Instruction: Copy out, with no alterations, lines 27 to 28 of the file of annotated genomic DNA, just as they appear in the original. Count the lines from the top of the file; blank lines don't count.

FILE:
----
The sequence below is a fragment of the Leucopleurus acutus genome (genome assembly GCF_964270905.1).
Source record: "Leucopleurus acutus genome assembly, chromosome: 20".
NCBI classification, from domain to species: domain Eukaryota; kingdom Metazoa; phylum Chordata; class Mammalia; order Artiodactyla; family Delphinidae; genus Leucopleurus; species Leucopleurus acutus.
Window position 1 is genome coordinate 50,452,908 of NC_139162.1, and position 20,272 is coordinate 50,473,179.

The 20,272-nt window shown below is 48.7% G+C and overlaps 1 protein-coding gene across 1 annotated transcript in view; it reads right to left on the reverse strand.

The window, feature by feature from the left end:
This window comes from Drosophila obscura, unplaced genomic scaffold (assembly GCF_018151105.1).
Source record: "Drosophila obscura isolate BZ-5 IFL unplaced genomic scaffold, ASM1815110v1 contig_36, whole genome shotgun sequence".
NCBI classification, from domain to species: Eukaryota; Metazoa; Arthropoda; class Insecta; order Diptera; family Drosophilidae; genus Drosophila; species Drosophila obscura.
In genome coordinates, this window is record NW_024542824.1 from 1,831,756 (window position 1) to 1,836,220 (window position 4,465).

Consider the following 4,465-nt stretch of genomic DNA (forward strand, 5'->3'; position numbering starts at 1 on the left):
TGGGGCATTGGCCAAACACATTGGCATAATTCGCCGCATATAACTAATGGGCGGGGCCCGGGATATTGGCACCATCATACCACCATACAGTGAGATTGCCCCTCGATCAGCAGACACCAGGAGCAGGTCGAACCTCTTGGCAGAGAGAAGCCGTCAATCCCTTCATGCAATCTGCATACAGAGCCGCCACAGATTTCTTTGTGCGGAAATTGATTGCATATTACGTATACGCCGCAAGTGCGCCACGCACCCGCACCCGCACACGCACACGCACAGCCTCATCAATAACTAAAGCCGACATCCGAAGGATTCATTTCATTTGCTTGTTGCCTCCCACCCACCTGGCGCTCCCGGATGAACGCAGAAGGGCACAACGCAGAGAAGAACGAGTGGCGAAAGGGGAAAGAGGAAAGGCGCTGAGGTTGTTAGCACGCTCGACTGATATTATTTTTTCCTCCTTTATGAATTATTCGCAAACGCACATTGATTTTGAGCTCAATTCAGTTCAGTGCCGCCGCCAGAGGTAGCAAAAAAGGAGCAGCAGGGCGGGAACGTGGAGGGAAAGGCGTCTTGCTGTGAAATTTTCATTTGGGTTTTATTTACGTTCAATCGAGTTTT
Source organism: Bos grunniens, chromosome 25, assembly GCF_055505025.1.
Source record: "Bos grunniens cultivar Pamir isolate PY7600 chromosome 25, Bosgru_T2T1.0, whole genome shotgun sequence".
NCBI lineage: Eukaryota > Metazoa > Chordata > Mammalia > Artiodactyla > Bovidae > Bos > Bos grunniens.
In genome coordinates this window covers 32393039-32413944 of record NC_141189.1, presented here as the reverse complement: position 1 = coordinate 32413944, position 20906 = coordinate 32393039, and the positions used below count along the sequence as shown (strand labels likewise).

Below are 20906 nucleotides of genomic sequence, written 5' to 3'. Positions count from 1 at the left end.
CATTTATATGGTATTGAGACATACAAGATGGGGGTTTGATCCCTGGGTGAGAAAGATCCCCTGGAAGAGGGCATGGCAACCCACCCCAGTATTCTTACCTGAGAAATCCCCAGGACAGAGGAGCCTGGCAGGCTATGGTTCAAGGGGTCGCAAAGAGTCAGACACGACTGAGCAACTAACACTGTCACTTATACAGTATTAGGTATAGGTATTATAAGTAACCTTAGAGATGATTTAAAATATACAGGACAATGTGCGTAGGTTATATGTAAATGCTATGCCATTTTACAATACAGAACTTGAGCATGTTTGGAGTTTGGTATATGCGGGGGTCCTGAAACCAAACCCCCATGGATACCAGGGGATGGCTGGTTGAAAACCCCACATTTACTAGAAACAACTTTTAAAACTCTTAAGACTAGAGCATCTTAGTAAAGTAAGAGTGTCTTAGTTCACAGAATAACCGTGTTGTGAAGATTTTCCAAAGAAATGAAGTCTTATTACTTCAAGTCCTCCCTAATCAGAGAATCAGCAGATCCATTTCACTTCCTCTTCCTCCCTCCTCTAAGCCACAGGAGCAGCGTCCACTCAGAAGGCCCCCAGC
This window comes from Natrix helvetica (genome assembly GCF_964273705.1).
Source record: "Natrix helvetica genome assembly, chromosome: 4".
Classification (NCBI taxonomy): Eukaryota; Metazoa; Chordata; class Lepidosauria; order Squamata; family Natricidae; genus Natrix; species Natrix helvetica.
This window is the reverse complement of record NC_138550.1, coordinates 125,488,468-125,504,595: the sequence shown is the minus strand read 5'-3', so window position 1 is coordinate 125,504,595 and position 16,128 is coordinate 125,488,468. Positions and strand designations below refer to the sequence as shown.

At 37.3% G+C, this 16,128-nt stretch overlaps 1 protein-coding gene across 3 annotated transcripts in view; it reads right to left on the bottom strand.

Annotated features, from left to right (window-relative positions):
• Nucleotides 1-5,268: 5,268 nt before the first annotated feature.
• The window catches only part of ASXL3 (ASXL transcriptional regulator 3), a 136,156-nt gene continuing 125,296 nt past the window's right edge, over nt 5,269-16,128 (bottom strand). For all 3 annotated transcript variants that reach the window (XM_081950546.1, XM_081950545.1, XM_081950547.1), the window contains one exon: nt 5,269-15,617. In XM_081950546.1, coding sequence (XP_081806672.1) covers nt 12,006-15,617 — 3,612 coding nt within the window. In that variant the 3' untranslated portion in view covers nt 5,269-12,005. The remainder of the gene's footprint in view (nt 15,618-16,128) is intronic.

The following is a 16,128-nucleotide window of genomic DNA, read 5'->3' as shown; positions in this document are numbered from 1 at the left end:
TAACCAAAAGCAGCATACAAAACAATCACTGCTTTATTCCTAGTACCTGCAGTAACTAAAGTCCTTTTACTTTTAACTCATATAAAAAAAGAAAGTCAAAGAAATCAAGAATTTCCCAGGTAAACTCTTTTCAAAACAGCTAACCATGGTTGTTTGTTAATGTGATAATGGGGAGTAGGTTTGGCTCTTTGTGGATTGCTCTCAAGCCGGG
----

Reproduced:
The following is a 16,128-nucleotide window of genomic DNA, read 5'->3' as shown; positions in this document are numbered from 1 at the left end:
TAACCAAAAGCAGCATACAAAACAATCACTGCTTTATTCCTAGTACCTGCAGTAACTAAAGTCCTTTTACTTTTAACTCATATAAAAAAAGAAAGTCAAAGAAATCAAGAATTTCCCAGGTAAACTCTTTTCAAAACAGCTAACCATGGTTGTTTGTTAATGTGATAATGGGGAGTAGGTTTGGCTCTTTGTGGATTGCTCTCAAGCCGGG